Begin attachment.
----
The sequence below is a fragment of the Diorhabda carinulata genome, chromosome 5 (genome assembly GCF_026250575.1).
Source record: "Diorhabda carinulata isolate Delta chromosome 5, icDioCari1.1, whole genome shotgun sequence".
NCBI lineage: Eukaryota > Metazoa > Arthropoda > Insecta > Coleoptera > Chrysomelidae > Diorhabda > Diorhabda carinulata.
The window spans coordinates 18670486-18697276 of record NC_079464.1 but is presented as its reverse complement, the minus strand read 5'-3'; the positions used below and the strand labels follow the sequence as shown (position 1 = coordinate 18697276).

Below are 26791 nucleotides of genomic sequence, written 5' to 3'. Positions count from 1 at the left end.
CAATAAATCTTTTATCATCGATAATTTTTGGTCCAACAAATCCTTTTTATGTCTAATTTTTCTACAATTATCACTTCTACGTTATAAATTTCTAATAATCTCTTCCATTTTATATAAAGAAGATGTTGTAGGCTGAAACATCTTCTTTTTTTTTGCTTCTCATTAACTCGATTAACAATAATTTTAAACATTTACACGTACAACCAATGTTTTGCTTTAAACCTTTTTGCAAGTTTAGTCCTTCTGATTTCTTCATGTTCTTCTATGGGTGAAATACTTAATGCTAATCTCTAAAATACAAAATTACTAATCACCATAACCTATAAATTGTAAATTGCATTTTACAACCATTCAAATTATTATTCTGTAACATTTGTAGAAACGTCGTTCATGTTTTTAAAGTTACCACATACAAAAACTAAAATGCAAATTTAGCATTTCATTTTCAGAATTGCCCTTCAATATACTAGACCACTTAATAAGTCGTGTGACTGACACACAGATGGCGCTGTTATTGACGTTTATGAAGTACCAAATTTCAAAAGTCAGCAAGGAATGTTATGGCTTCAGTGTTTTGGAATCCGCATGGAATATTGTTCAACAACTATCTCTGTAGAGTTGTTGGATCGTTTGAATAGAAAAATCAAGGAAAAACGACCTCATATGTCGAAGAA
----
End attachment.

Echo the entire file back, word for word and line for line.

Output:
The sequence below is a fragment of the Diorhabda carinulata genome, chromosome 5 (genome assembly GCF_026250575.1).
Source record: "Diorhabda carinulata isolate Delta chromosome 5, icDioCari1.1, whole genome shotgun sequence".
NCBI lineage: Eukaryota > Metazoa > Arthropoda > Insecta > Coleoptera > Chrysomelidae > Diorhabda > Diorhabda carinulata.
The window spans coordinates 18670486-18697276 of record NC_079464.1 but is presented as its reverse complement, the minus strand read 5'-3'; the positions used below and the strand labels follow the sequence as shown (position 1 = coordinate 18697276).

Below are 26791 nucleotides of genomic sequence, written 5' to 3'. Positions count from 1 at the left end.
CAATAAATCTTTTATCATCGATAATTTTTGGTCCAACAAATCCTTTTTATGTCTAATTTTTCTACAATTATCACTTCTACGTTATAAATTTCTAATAATCTCTTCCATTTTATATAAAGAAGATGTTGTAGGCTGAAACATCTTCTTTTTTTTTGCTTCTCATTAACTCGATTAACAATAATTTTAAACATTTACACGTACAACCAATGTTTTGCTTTAAACCTTTTTGCAAGTTTAGTCCTTCTGATTTCTTCATGTTCTTCTATGGGTGAAATACTTAATGCTAATCTCTAAAATACAAAATTACTAATCACCATAACCTATAAATTGTAAATTGCATTTTACAACCATTCAAATTATTATTCTGTAACATTTGTAGAAACGTCGTTCATGTTTTTAAAGTTACCACATACAAAAACTAAAATGCAAATTTAGCATTTCATTTTCAGAATTGCCCTTCAATATACTAGACCACTTAATAAGTCGTGTGACTGACACACAGATGGCGCTGTTATTGACGTTTATGAAGTACCAAATTTCAAAAGTCAGCAAGGAATGTTATGGCTTCAGTGTTTTGGAATCCGCATGGAATATTGTTCAACAACTATCTCTGTAGAGTTGTTGGATCGTTTGAATAGAAAAATCAAGGAAAAACGACCTCATATGTCGAAGAA